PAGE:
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A series of round lenses produces a round image on some sort of sensor or sensor array.

When it comes to cameras and telescopes out in space, are the sensors also round?

It seems like most of the images I've seen from space telescopes and cameras are rectangular, but I'm not sure if that's cropping in post-processing or something more raw.

General answers are fine as well as specific well-known examples (like HST, to pick one at random.)

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    $\begingroup$ Many earth observation satellites are linear and capture the ground by moving over it. $\endgroup$ – lijat Sep 12 at 19:21
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    $\begingroup$ @lijat space.stackexchange.com/search?q=pushbroom $\endgroup$ – uhoh Sep 13 at 14:24
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    $\begingroup$ Great question! Why are images presented rectangular, instead of circular or pentagonal or gingerbread man-shaped? Light is if anything round. The Sun is round, waves have no corners, our eyes are round, everything is round in the world of imaging, except pictures on our flat TV-screens. What is this all about? I doubt that HST's mirror is designed to concentrate all light to a rectangular CCD. I can demonstrate for myself that my reading glasses in sunlight do not concentrate light to a rectangle. Basic optics as far as I understand it. Something needs to be explained here. $\endgroup$ – Tombola Sep 14 at 13:29
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    $\begingroup$ @Tombola: Images are made up of pixels and displayed on flat surfaces. Pixels have to be triangular, square, or hexagonal, as these are the only regular shapes that can tesselate a flat plane without leaving gaps in between. Of these three possible shapes, squares (or rectangles) are used because they have fourfold (90-degree) symmetry, making it easy to identify pixels using x and y coordinates. And, once you have square/rectangular pixels, a square/rectangular screen, displaying square/rectangular images, is the only shape that lets you avoid leaving sawtoothed gaps around the edges. $\endgroup$ – Sean Sep 14 at 22:42
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    $\begingroup$ @Tombola My monitor's surface is optimized for rectangular pictures. What does yours look like? $\endgroup$ – Mast Sep 15 at 7:56
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Kepler

The Kepler space telescope uses a bank of 21 rectangular CCD modules - each with two 2200x1024 pixel CCDs). Each module covers 5 square degrees on the sky.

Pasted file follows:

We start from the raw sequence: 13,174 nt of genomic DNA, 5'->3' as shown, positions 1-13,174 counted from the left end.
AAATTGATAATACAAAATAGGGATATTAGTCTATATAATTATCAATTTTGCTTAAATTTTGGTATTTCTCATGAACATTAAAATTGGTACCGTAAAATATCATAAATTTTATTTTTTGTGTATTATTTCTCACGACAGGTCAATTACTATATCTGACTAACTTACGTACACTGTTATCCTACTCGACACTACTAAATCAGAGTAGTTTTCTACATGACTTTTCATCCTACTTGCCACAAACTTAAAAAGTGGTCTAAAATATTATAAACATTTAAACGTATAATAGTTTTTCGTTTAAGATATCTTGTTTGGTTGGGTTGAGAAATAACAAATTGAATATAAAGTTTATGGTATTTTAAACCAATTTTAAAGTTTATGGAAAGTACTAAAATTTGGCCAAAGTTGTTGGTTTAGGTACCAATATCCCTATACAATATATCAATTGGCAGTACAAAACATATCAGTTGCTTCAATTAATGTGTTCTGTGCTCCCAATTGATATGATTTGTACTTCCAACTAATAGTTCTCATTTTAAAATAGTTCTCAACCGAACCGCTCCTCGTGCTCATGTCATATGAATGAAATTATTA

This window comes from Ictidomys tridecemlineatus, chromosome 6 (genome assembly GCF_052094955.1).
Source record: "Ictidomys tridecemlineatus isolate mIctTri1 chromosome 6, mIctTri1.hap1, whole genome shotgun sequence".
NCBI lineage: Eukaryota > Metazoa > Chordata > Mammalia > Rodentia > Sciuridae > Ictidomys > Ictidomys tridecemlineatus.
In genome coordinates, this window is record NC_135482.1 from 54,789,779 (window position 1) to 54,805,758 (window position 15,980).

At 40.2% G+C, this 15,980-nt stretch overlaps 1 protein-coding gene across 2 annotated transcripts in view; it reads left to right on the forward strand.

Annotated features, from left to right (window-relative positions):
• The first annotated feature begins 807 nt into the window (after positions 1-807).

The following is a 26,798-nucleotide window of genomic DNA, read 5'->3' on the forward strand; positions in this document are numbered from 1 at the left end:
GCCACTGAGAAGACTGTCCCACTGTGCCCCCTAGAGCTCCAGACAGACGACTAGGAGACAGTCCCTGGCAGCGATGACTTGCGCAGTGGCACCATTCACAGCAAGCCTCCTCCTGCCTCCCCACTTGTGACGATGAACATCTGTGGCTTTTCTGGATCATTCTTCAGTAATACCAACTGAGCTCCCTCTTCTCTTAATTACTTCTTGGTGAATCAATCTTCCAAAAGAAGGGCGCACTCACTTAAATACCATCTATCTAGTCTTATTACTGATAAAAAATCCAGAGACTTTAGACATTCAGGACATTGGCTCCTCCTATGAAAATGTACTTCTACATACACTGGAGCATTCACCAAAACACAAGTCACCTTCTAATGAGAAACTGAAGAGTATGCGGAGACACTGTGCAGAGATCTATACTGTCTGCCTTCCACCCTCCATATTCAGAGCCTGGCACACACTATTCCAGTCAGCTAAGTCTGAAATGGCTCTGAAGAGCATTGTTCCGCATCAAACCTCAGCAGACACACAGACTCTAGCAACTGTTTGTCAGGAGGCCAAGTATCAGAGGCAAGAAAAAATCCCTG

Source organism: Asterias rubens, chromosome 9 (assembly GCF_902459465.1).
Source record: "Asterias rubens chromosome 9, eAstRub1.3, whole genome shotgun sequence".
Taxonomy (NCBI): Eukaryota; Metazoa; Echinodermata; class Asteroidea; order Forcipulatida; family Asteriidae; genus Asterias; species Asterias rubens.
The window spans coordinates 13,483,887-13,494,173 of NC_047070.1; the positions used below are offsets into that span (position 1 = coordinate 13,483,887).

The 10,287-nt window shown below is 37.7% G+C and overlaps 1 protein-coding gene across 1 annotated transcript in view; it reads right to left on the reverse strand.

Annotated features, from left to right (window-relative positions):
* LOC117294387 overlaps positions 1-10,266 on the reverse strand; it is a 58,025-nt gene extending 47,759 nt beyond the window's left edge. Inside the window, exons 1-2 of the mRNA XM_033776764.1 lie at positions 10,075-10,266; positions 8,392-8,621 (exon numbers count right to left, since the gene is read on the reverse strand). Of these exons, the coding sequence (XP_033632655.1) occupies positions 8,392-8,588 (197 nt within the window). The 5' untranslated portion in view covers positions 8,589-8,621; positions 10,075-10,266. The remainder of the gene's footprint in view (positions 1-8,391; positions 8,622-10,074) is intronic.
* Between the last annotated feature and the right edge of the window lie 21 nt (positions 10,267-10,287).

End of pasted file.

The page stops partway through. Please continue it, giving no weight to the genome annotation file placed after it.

https://keplerscience.arc.nasa.gov/the-kepler-space-telescope.html

enter image description here

Giving a field of vision of:

enter image description here

Hubble

For Hubble, the wide field camera CCD sensor is again rectangular/square

https://www.teledyne-e2v.com/news/e2v-ccd-imaging-sensors-to-enable-nasas-hubble-space-telescope-to-explore-the-nature-and-history-of-our-universe-with-greater-capability-than-ever-before/

enter image description here

This WFC3 (Wide Field Camera 3) forms just a small portion of Hubble's field of view from its full instrumentation coverage.

enter image description here

This illustration shows the “footprints” of all the instruments in Hubble’s field of view. These include:

  • the fine guidance sensors (FGSs)
  • the Near Infrared Camera and Multi-Object Spectrometer (NICMOS)
  • the Space Telescope Imaging Spectrograph (STIS)
  • the Cosmic Origins Spectrograph (COS)
  • the Wide Field Camera 3 (WFC3)
  • the Advanced Camera for Surveys (ACS), which includes the Solar Blind Channel (SBC).

WFC3 and ACS are the two instruments involved in the Frontier Fields program.

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    $\begingroup$ that's a really beautiful example! It's round(ish) in outline and a (piecewise) curved surface as well for field curvature. $\endgroup$ – uhoh Sep 12 at 15:15
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    $\begingroup$ I never realised the the "CMOS" in NICMOS did not refer to the camera sensor technology. $\endgroup$ – Skyler Sep 13 at 13:02
  • $\begingroup$ What fraction of the light collected by the mirror is wasted between and around those rectangular CCD modules? 15% lost perhaps? $\endgroup$ – Tombola Sep 14 at 14:13
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    $\begingroup$ @Tombola Much more light is wasted by not even entering ... $\endgroup$ – Hagen von Eitzen Sep 15 at 10:22
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Silicon wafers are sliced from a giant single crystal of silicon called a boule, which is grown from a seed crystal dipped in and then slowly pulled from molten silicon.

Circuits such as CCDs (and everything else) are patterend on silicon wafers aligned to the crystal axes of the wafers indicated by the wafer flat or notch (1, 2 see alignment flat on bottom, 3 see alignment notch on left)

This can sometimes be important for electrical reasons but it is very important for mechanical reasons because you need to "dice" the thin, delicate wafers into individual die and that is a lot easier to do allong crystal planes than it would be trying to cut out a circle. Crystals like to break when cut off-axis, tiny microscopic cracks propagate along crystal planes especially when the die are cut off-axis.

So if you have a rectilinear silicon die and a rectilinear circuit pattern and rectilinear readout system, there's absolutely no benefit to building a single-die circular sensor. (However, multi-die arrays are a different matter, as nicely illustrated in @Snow's answer!)